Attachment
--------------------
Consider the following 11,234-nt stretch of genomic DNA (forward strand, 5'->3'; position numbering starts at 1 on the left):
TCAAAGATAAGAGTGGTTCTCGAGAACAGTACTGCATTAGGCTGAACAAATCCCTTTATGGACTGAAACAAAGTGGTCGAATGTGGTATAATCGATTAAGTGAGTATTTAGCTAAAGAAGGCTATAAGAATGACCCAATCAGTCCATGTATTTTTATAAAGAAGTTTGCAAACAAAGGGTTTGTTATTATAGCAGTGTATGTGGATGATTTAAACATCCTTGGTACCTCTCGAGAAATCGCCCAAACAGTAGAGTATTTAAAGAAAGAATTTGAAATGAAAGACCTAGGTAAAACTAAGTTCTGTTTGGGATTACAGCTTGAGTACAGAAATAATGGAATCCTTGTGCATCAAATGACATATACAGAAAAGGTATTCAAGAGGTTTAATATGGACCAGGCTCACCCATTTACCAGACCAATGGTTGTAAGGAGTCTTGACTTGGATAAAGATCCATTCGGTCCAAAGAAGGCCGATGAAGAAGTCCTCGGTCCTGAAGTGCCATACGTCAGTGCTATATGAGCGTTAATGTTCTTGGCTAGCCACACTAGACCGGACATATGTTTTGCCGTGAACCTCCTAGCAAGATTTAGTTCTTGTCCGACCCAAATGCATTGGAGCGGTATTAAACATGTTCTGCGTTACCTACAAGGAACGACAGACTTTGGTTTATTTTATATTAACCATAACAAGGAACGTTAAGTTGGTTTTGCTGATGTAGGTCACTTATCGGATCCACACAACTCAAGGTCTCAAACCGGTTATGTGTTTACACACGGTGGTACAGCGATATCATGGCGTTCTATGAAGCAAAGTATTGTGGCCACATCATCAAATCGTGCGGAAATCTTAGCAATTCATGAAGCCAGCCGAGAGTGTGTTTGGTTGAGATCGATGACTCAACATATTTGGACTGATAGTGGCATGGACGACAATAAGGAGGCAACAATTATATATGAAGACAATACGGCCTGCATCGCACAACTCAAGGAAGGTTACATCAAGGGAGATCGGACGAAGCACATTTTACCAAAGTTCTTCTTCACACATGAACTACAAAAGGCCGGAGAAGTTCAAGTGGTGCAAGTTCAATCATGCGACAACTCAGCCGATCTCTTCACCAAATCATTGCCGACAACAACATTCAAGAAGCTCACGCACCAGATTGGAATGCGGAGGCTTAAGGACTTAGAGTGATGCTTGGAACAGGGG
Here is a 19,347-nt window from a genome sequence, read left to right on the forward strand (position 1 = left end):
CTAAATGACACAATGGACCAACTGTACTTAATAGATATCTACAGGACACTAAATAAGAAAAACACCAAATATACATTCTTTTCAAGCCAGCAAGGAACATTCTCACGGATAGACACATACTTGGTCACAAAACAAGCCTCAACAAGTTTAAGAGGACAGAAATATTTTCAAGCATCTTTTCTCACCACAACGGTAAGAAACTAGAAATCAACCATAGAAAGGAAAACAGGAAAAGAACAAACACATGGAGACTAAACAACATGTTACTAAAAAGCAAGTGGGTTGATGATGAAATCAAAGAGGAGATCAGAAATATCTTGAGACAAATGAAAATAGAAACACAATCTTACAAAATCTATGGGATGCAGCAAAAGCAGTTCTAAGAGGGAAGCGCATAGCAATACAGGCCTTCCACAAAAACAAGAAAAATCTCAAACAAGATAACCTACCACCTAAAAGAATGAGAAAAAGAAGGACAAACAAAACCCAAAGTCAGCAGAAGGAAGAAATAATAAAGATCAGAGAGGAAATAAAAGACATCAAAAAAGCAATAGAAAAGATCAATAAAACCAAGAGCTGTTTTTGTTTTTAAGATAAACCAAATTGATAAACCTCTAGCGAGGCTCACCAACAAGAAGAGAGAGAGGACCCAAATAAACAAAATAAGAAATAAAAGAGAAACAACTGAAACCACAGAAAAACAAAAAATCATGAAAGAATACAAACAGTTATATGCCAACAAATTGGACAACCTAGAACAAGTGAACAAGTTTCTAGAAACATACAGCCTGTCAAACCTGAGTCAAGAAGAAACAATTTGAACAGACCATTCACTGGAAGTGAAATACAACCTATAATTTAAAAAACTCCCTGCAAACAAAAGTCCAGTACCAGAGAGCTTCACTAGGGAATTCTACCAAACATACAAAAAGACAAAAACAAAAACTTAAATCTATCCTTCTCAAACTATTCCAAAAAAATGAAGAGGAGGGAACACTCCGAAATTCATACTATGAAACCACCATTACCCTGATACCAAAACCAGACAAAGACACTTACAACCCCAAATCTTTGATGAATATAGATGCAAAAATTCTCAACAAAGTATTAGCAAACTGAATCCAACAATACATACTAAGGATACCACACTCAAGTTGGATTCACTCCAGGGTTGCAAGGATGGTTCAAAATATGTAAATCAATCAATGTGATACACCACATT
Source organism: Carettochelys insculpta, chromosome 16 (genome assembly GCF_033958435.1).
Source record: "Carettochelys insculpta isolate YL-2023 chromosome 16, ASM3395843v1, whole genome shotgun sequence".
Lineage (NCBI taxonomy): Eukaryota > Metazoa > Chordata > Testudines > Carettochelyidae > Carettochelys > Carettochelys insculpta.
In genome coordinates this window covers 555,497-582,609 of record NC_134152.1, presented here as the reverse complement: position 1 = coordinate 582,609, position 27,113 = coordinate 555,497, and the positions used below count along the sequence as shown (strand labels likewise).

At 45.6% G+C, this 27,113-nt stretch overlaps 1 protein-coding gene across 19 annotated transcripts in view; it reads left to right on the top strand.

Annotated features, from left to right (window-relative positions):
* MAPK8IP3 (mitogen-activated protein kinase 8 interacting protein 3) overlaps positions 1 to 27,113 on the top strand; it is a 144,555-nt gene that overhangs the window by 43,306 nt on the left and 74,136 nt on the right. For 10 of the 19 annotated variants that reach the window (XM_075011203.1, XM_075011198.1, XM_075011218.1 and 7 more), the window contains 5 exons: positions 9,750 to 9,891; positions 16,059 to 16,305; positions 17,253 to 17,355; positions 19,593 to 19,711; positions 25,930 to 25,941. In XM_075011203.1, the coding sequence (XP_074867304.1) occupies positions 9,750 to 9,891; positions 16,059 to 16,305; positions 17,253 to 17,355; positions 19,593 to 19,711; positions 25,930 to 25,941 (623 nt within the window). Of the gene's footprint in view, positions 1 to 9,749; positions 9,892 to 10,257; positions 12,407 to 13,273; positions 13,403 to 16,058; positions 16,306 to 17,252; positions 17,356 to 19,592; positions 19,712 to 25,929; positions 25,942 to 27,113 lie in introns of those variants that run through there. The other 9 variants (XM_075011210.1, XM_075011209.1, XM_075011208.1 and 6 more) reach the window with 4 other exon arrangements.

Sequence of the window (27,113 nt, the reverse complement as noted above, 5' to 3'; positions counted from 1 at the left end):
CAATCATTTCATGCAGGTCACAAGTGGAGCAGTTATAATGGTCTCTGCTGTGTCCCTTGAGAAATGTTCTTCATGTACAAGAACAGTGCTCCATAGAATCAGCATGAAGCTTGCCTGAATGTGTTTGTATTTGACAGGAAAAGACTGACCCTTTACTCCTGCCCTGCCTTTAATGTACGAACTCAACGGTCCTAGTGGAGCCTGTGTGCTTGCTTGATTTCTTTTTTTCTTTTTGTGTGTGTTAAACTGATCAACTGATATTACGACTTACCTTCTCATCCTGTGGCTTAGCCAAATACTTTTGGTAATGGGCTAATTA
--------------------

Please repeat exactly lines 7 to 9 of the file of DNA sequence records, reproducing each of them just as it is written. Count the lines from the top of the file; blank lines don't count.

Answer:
Lineage (NCBI taxonomy): Eukaryota > Metazoa > Chordata > Testudines > Carettochelyidae > Carettochelys > Carettochelys insculpta.
In genome coordinates this window covers 555,497-582,609 of record NC_134152.1, presented here as the reverse complement: position 1 = coordinate 582,609, position 27,113 = coordinate 555,497, and the positions used below count along the sequence as shown (strand labels likewise).

At 45.6% G+C, this 27,113-nt stretch overlaps 1 protein-coding gene across 19 annotated transcripts in view; it reads left to right on the top strand.